11 Comments

  1. Ruth Kassel
    Ruth Kassel August 22, 2016 at 9:14 pm | | Reply

    Great discussion: Many good points. You should be heard!
    I could work as an attorney-law guardian in NYState at $20/hour only because I was well supported by my husband.
    People who must support a family just can’t do this kind of work.
    I so admire single moms!

  2. Christopher Leonard
    Christopher Leonard August 23, 2016 at 1:30 am | | Reply

    Thank you. You have some very interesting friends.

  3. walden s morton
    walden s morton August 23, 2016 at 11:09 am | | Reply

    Erica !!
    Again, a wonderful show.
    I remember the two of you beginning this journey together all those years ago.
    I remember the newly graduated two of you recording my grandson’s arrival at the Fletcher Allen Hospital..who is arriving this morning for his college orientation.
    And… here are the two fully developed interviewers extraordinaire
    making Vermont’s History available for us to hear unfolding.

    Thank you for your service, thank you for your friendship
    and BRAVO to all the single moms who have worked so hard for a more just society
    which works better for all our beautiful children. Denny Morton.

  4. Tiffini Daubert
    Tiffini Daubert August 24, 2016 at 9:09 pm | | Reply

    Fantastic interview!! I love the passion Susan has, and her authenticity. Life is such a crap shoot, and she is so real about being an advocate, a single parent, and a person. This is real life. Great job Erica, as always 🙂

  5. Kolle Kahle Riggs
    Kolle Kahle Riggs August 25, 2016 at 4:39 pm | | Reply

    Really great episode! I could relate to this story being raised by a working single mom. I agree that Susan is a great role model for girls that are, like she mentioned in the conversation, not the hotdog stand type.

  6. Kay Marks
    Kay Marks August 27, 2016 at 9:55 pm | | Reply

    I just finished listening to this podcast and was brought nearly to tears by Susan’s comments about her choice of professions and how it affects her life as a single mom. When she described her life, how “there will probably always be a few dirty dishes in the sink,” how she has to rewash loads of laundry because they’ve gotten moldy and how she wakes up with a to-do list and only gets through a third of it? That description is SO spot-on and so very much my life as a single mom! It was like you’d been here to visit! But when you’d said you “made peace with it”? Mind. Blown.

    I am a high school special education teacher who works with a very broken and troubled demographic–drug-addicted families, abuse, etc.–and spend my days giving so much to my profession that my experience of its affects on my home life is very much the same. I also over share to drive home to my kids that not everyone leads this privileged, blessed life.

    We made choices to do this work with our lives and I need to work more on making peace with all that entails, including those dirty dishes. Thank you for saying something so simple but so powerful!

    Love the podcast in general and this episode in particular.

  7. Isabelle
    Isabelle October 1, 2016 at 2:11 pm | | Reply

    I loved hearing about Susan’s life and her perspective. She is a great storyteller! Like the above commenter, I also so admire her ability to let go of the small things in life like the dishes in the sink in favour or doing her best at her job or being a Mom. That’s so encouraging to hear, and so different from the constant media narrative of “doing it all”. Great episode Erica!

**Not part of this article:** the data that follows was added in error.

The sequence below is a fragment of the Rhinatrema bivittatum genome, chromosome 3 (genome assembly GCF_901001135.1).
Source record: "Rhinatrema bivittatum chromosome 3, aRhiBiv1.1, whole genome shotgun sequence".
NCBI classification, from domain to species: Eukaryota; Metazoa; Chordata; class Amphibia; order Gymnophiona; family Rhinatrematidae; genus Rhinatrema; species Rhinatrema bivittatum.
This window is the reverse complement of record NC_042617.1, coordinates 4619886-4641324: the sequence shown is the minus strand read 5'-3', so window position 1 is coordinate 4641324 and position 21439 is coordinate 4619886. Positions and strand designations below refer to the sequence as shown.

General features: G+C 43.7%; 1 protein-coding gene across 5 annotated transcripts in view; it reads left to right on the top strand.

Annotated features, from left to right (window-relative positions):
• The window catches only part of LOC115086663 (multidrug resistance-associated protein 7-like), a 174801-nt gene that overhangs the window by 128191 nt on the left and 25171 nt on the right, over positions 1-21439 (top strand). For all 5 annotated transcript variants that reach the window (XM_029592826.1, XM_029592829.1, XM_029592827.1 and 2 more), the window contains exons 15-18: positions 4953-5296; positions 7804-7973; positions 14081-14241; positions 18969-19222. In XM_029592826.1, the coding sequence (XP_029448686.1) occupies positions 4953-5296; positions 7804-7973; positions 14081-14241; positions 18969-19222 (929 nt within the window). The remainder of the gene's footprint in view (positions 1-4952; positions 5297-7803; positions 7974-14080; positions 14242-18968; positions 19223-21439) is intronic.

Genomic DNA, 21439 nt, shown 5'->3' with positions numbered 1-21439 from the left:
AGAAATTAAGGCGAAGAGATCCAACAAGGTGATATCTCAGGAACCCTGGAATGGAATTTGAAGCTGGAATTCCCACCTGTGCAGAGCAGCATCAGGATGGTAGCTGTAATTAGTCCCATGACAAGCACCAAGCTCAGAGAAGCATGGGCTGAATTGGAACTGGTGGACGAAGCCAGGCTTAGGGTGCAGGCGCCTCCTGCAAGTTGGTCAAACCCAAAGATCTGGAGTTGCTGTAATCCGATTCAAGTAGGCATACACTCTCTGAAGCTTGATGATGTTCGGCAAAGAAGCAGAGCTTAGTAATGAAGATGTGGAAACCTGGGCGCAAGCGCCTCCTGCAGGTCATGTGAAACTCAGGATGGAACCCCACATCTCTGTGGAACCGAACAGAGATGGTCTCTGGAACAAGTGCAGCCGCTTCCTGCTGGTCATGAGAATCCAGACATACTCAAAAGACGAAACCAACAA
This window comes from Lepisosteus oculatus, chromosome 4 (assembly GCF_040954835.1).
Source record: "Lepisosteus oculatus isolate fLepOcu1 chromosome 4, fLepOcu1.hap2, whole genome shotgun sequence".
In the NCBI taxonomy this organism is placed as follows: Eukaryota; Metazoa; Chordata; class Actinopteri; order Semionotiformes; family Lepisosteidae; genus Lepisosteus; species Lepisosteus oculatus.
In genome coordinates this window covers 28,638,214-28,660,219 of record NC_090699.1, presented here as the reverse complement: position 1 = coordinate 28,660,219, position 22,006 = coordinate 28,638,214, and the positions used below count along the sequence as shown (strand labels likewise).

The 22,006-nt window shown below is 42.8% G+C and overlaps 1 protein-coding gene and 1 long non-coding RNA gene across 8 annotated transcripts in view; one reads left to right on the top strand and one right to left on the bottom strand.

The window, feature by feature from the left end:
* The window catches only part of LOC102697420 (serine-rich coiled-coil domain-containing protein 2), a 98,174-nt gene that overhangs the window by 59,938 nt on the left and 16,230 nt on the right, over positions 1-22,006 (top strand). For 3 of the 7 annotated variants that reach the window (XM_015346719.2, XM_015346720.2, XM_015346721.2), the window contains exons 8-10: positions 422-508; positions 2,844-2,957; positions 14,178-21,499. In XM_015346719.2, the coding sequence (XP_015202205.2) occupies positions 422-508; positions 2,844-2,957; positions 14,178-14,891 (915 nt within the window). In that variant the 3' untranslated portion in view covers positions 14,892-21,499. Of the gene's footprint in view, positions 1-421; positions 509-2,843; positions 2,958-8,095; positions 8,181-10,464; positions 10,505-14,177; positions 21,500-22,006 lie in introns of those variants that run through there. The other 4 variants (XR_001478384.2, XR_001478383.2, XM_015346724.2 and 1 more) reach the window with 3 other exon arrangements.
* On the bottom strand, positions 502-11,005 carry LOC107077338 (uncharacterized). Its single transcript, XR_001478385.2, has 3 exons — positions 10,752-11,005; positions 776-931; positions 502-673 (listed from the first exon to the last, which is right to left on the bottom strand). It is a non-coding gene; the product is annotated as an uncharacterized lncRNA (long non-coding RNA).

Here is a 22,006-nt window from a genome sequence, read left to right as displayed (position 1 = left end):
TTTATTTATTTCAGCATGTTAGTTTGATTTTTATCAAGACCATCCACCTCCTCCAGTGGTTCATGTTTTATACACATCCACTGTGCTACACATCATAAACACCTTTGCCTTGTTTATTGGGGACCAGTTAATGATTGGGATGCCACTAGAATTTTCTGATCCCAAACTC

8. Marlys
    Marlys October 15, 2016 at 11:25 am | | Reply

    I really enjoyed listening to this and the VT PI episode because I feel like I got to listen to a fellow working woman who is articulate and genuine. I found the conversation insightful and very real.

  9. Cindy
    Cindy December 8, 2016 at 11:31 pm | | Reply

    Thank you so much for your podcast. This is one of my favorite podcasts and especially this episode. I am a Marriage and Family Therapist in California and I work with an indigent population. I related to some much of what Susan shared – the split screen between my personal life and my work life -dealing with many intense issues and some of them life threatening. I think Susan’s job is more intense than mine, but I could certainly relate. Again thanks so much for your amazing podcasts that I greatly enjoy listening to.

  10. heidi thompson
    heidi thompson March 24, 2017 at 1:02 pm | | Reply

    Just listened to both of the podcast’s with Susan. So moving and important. I want everyone I love to hear the interviews. Such an important perspective. Lawmakers from both sides should listen, for God’s sake. Thank you, thank you.

  11. Allan Mackey
    Allan Mackey April 13, 2017 at 3:54 pm | | Reply

    A remarkable half hour that opened my mind up about what Susan calls the “others”. I admit to thinking of the others as less than deserving of any empathy or what I have thought of as the ‘dirtball” factor without understanding the impact on those around them. Susan, your description of getting home to a cold house and dirty dishes in the sink after working your tail off for $30/hr. made me think of how overpaid I was as a management consultant trying to get people to work together effectively and treat each other with respect while getting home from the road to a warm house and some one to listen.
    Erica, your interviewing skills are superb – you don’t interrupt and you let your guests take you where they want to go rather than where you want to go. I wish the talking heads on cable could hear the way you do it. Thanks.

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